Lawyer Who Exposed Cover Up of Client’s Death in Custody Could Be Imprisoned For Years in Iran
Human rights attorney Mohammad Najafi is facing charges from three different courts and years of imprisonment in Iran for publicly arguing that local police concealed the true cause of death of a young man in their custody.
Najafi was released on bail in the city of Arak on April 17, 2018, nearly three months after he told media outlets that his client, Mohammad Heydari, was killed while he was in police custody after being arrested during Iran’s December 2017 protests.
“We have read the indictment and concluded that Mr. Najafi has committed no crime,” Najafi’s attorney, Arash Keykhosravi, told the Center for Human Rights in Iran (CHRI) on April 20. “We don’t know why they have filed such heavy charges against him… But from what we have seen in his file, there is nothing to justify his arrest and detention.”
“Mr. Najafi’s case has been divided into two parts,” he added. “The case involving security and political charges has been sent to the Revolutionary Court in Arak and the general charges such as ‘disturbing public order’ have been sent to the Criminal Court.”
“The Revolutionary Court had set bail at 800 million tomans [$190,000 USD] and the Criminal Court at 200 million tomans [$47,500 USD], which was paid with the help of family and close associates and he was released on Tuesday, April 17,” he said.
Keykhosravi continued: “A court in Robat Karim [Tehran Province] has also summoned him on charges of ‘propaganda against the state.’ But the law states that this case should also be sent to Arak.”
Keykhosravi told CHRI that this charge is related to a speech Najafi gave in Robat Karim in November 2017 on the fifth anniversary of the passing of blogger Sattar Beheshti, who died in Iran’s Evin Prison in 2012.
Najafi was arrested on January 15, 2018, by Intelligence Ministry agents after he revealed that Vahid Heydari, 22, was beaten at the 12th Police Station in Arak before his death in early January.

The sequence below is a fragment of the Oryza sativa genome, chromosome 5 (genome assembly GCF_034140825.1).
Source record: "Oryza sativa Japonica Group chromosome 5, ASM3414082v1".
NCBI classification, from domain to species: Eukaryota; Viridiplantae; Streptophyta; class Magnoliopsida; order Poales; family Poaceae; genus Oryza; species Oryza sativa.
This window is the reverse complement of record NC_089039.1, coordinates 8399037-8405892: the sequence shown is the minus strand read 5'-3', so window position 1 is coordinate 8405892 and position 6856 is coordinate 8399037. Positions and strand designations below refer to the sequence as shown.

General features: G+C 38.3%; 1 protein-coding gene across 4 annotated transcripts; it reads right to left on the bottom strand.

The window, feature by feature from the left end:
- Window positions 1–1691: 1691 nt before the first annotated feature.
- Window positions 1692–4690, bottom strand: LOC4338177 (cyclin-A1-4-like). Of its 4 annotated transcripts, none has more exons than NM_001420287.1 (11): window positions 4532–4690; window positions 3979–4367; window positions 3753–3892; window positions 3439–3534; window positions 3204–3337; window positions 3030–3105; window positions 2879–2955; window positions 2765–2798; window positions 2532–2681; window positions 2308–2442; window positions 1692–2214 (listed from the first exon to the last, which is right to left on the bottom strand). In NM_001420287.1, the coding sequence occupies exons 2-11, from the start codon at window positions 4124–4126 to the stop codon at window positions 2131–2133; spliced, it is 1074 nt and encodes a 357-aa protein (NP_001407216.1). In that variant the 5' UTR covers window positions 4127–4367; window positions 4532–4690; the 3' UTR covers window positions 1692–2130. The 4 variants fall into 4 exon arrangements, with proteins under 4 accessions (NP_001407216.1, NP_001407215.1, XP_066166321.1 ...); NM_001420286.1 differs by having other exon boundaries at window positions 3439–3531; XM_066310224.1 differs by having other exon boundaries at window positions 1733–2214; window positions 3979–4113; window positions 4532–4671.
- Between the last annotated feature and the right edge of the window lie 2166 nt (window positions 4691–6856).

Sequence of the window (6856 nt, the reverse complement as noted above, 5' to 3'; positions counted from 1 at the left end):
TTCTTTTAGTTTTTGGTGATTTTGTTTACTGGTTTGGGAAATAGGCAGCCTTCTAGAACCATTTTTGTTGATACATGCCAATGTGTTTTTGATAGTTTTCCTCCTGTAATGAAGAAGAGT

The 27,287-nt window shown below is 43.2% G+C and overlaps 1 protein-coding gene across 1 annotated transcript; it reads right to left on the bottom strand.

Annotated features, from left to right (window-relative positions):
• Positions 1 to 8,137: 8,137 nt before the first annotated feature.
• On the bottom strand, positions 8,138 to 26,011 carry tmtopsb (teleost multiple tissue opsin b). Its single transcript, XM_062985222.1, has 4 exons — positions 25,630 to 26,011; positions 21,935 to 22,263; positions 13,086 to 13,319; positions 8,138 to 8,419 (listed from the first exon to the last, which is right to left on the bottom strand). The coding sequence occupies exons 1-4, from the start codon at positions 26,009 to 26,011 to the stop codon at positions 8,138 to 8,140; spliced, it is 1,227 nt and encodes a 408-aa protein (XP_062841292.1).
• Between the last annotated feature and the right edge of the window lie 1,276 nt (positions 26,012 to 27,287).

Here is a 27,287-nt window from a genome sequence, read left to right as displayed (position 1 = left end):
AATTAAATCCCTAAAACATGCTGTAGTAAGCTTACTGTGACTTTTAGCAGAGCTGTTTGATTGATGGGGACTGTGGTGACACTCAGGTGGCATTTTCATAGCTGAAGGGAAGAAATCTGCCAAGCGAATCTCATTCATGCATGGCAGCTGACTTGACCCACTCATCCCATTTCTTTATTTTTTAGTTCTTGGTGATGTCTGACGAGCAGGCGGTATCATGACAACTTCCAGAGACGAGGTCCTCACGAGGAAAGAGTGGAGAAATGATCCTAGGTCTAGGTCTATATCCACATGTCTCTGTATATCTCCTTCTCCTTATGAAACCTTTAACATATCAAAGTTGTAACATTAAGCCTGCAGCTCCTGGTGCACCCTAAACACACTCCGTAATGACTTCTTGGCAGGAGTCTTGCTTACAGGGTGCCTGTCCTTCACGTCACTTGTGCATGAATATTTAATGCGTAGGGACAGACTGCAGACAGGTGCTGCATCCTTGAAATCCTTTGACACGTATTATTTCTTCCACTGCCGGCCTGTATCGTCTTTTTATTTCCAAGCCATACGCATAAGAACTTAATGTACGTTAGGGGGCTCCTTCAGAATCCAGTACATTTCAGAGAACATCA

“I believe that this young man did not take his own life,” Najafi told CHRI on January 8.
“This young man was a protester,” he added. “They arrested him and then they beat and killed him. Now they want to destroy his reputation.”
The authorities claimed that Heydari was a drug addict who committed suicide but Najafi, who had taken on the case pro bono, said the young man was arrested because he was at a protest and that the family had vehemently denied that he was an addict.
“Mr. Najafi was always in good spirits but these three months in prison have had a negative impact on him,” Keykhosravi told CHRI. “I’m saddened that our authorities kept this very capable, young, patriotic lawyer in detention for three months. I hope he gets his spirit back.”
The recent multiple deaths of detainees under highly suspicious circumstances in Iran have raised concerns among human rights groups regarding the fatal ill treatment of people taken into custody in Iran.
In all of the recent cases, the families have been pressured to quickly bury their loved ones and told not to speak publicly about their cases. The authorities have also refused to allow independent autopsies or investigations.
In three of the cases, the deceased have been accused of committing suicide.
Assault on Freedom of Speech in Iran
“Unfortunately, we have a problem because there are no clear boundaries for criticism in Iran and critics are confronted with the intention to incapacitate them,” said Keykhosravi. “They are handed long prison sentences in order to remove them from society. The state needs to raise its tolerance level and those fighting autocracy need to become more patient.”
But Keykhosravi told CHRI he was able to convince the judicial authorities that the ban was illegal.
“A number of us lawyers exerted a lot of pressure and made appearances and filed petitions in the courthouses in Arak and showed them that their action was unlawful,” he said. “No one can stand against justice. Every person has the right to a lawyer — a lawyer of his own choosing.”
Article 35 of Iran’s Constitution sets no limits or conditions on the right to counsel. It states: “Both parties to a lawsuit have the right in all courts of law to select an attorney, and if they are unable to do so, arrangements must be made to provide them with counsel.”
Article 48 of Iran’s Criminal Procedures Regulations also mentions the right of a detainee to ask for and have a meeting with a lawyer as soon as they are detained.
However, the “Note to Article 48” makes exceptions: “In cases of crimes against internal or external security…during the investigation phase, the parties to the dispute are to select their attorneys from a list approved by the head of the Judiciary.”
Najafi has been arrested on several previous occasions since 2009 for his peaceful advocacy of human rights but none of the cases went to trial.
In October 2016, he was arrested and detained for several weeks for wearing a T-Shirt honoring the 2009 Green Movement, which arose out of widespread protests in Iran that year against the contested re-election of President Mahmoud Ahmadinejad.